f8 <- function(model){
  fm <- formula(model)
  f <- function(){
    fm
  }
  
  environment(f) <- list2env(list(fm = fm), parent = globalenv())
  f
}

fs <- list(f0 = f0, f1 = f1, f2 = f2, f3 = f3, f4 = f4,
           f5 = f5, f6 = f6, f7 = f7, f8 = f8)

Let’s look at memory characteristics of each function and resulting closure:

result1 <- 
tibble::tibble(
  
  f = names(fs),
  
  # Size of function
  fsize = map_dbl(fs, ~ pryr::object_size(.x)),
  
  # Size of closure
  csize = map_dbl(fs, ~ pryr::object_size(.x(m1))),
  
  # what happens if called again?
  csize2 = map_dbl(fs, ~ pryr::object_size(.x(m1))),
  
  # Size of result information
  rsize = map_dbl(fs, ~ pryr::object_size(.x(m1)())),
  
  # Cost of information
  loss = rsize/csize,
    
  # Size on disk
  dsize = map_dbl(
    .x = fs,
    .f = ~ {
      tmp <- tempfile()
      saveRDS(.x(m1), file = tmp)
      file.size(tmp)
    }
  )
)
## Registered S3 method overwritten by 'pryr':
##   method      from
##   print.bytes Rcpp

And what happens after adding more objects to the Global environment:

m3 <- glm(mpg ~ 1, data = mtcars)
m4 <- glm(weight ~ 1, data = ChickWeight)

result2 <- 
tibble::tibble(
  
  f = names(fs),
  
  # Size of function
  fsize_2 = map_dbl(fs, ~ pryr::object_size(.x)),
  
  # Size of storage
  csize_2 = map_dbl(fs, ~ pryr::object_size(.x(m1))),
  
  # size increases when called again!
  csize2_2 = map_dbl(fs, ~ pryr::object_size(.x(m1))),
  
  # Size of result information
  rsize_2 = map_dbl(fs, ~ pryr::object_size(.x(m1)())),
  
  # Cost of information
  loss_ = rsize_2/csize_2,
  
  # Size on disk
  dsize_2 = map_dbl(
    .x = fs,
    .f = ~ {
      tmp <- tempfile()
      saveRDS(.x(m1), file = tmp)
      file.size(tmp)
    }
  )
)

Now what happens if we remove the model objects and try to evaluate the closure created by each f on m1:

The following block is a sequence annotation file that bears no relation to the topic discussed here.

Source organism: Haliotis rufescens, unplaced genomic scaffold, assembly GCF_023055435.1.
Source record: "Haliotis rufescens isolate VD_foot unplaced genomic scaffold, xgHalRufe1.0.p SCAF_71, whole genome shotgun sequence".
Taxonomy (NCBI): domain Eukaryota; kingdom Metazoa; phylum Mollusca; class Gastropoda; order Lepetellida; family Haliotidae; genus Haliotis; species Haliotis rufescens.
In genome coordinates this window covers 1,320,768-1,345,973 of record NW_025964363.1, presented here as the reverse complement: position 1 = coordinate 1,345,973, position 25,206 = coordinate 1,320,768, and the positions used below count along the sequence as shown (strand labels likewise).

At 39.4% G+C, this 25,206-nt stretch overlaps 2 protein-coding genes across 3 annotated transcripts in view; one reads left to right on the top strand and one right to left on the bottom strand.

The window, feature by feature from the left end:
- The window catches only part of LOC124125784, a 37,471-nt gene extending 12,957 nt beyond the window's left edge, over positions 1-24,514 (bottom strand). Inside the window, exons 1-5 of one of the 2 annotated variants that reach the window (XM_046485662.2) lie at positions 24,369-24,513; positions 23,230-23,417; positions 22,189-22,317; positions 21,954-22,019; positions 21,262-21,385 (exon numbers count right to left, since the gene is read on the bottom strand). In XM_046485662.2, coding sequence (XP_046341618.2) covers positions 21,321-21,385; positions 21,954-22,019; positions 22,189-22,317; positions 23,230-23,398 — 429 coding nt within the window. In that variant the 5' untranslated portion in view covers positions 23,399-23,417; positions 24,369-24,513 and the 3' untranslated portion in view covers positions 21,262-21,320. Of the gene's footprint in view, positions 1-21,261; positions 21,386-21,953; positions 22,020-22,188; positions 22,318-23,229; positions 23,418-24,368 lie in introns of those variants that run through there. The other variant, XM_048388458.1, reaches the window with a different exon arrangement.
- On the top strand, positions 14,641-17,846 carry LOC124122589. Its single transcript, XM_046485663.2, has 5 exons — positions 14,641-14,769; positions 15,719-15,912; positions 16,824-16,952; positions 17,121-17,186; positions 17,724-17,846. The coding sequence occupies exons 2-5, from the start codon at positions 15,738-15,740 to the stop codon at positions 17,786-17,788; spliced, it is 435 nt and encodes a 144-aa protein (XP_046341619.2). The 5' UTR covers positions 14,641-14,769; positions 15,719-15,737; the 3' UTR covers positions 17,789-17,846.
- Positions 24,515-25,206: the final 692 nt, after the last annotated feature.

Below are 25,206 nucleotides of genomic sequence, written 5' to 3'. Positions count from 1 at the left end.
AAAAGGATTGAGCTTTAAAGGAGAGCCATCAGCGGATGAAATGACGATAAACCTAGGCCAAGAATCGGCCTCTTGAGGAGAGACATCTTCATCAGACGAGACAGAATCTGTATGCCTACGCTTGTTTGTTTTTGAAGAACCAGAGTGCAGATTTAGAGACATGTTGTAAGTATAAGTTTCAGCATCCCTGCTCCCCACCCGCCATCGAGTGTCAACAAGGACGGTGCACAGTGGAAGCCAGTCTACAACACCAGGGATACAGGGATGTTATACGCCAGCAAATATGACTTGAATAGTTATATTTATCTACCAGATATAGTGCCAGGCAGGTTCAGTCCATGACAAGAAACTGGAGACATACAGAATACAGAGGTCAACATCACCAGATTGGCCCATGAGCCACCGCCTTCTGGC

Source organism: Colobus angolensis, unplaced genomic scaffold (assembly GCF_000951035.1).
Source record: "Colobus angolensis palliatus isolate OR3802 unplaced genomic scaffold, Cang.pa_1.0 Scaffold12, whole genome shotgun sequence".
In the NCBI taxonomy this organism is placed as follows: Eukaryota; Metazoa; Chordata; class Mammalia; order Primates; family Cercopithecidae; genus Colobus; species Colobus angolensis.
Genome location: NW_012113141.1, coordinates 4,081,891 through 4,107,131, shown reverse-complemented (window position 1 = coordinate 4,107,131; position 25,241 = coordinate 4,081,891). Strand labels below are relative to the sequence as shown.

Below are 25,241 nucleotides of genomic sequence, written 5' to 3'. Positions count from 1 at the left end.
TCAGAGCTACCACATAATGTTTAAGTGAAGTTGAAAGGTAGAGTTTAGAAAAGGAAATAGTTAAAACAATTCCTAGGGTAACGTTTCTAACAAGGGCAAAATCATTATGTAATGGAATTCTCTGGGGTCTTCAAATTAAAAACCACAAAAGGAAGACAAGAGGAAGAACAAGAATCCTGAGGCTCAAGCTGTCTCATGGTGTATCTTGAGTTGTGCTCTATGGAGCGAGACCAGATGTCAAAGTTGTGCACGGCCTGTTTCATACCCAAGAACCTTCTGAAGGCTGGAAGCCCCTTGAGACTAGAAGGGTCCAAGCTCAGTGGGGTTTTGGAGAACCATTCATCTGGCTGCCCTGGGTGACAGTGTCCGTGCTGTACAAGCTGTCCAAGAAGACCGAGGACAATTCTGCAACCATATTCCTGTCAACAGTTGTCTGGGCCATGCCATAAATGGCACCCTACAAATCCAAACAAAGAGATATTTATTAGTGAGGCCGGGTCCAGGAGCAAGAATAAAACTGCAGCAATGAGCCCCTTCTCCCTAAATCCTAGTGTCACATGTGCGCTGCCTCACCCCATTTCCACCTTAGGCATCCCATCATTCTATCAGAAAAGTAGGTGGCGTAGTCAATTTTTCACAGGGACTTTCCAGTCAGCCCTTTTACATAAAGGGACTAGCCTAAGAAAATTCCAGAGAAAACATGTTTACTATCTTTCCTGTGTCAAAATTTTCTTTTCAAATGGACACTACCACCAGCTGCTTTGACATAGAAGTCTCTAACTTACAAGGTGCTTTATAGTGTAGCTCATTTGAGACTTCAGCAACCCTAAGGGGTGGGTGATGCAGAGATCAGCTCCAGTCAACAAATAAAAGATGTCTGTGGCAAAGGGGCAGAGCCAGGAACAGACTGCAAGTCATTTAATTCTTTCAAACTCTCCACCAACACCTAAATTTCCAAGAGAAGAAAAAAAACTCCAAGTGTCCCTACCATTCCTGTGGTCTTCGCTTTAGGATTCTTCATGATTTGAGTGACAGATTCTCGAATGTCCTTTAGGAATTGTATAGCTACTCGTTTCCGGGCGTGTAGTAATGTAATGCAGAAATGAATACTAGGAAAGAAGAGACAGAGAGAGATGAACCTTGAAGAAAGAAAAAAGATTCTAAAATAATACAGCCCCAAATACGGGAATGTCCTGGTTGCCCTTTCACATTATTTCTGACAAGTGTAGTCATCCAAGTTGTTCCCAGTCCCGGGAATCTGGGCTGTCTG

gs <- map(
  .x = fs,
  .f = ~ .x(m1)
)

rm(m1, m2, m3, m4)

result3 <- 
tibble::tibble(
  
  f = names(gs),
  
  # Does it even work?
  error = map_lgl(gs, ~ is.null(safely(.x)()$result)),
  
  # Size of storage
  csize_3 = map_dbl(gs, ~ pryr::object_size(.x)),
  
  # Size on disk
  dsize_3 = map_dbl(
    .x = gs,
    .f = ~ {
      tmp <- tempfile()
      saveRDS(.x, file = tmp)
      file.size(tmp)
    }
  )
)

Now let’s look at the results:

f fsize csize csize2 rsize loss dsize fsize_2 csize_2 csize2_2 rsize_2 loss_ dsize_2 error csize_3 dsize_3
f0 9576 8136 9416 672 0.08 1873 11408 9416 9416 672 0.07 1851 TRUE 13016 1262
f1 10576 65928 66576 672 0.01 5438 12600 66576 66576 672 0.01 5438 FALSE 67080 5456
f2 13232 9680 10408 672 0.07 1229 15408 10408 10408 672 0.06 1229 FALSE 10408 1229
f3 15248 70152 70800 58352 0.83 6117 18264 70800 70800 58352 0.82 6117 FALSE 71304 6133
f4 16976 12920 13648 840 0.07 1750 20160 13648 13648 840 0.06 1750 FALSE 13648 1750
f5 20832 16552 17832 672 0.04 2397 24384 17832 17832 672 0.04 2397 FALSE 17832 2397
f6 18824 73512 74712 58528 0.80 6782 22208 74712 74712 58528 0.78 6782 FALSE 75216 6798
f7 20552 16112 17392 1016 0.06 2371 23992 17392 17392 1016 0.06 2371 FALSE 17392 2371
f8 18384 14816 14816 672 0.05 2004 22656 14816 14816 672 0.05 2004 FALSE 14816 2003

Comments

  • It’s surprising (to me) how much variation there is in (memory) performance in these options.
  • f0 is out as a candidate since it is not guaranteed to work when retrieved from disk.
  • My choice would be f2 or f8 which kind of converse of each other. f2 states what information to throw out; f8 states what information to keep.
  • I have not figured out what the size of all closures except g8 increases after calling it for the first time. I’ve seen the opposite too. At work, I had a closure that reduced over 10x in size just by calling it once. I spent hours trying to figure out why.
  • It can be useful to keep the extra information around for debugging. A simple way to do this is to make clean up in f2 optional like:
f2_ <- function(model, cleanup = TRUE){
  fm <- formula(model)
  if (cleanup){ on.exit({ rm(model) }) }
  function() { fm }
}

Another option is cleaning up the environment by name.

f2__ <- function(model){
  inputs <- names(as.list(match.call())[-1])
  fm <- formula(model)
  on.exit({ rm(list = ls()[ls() %in% inputs]) })
  function(){ fm }
}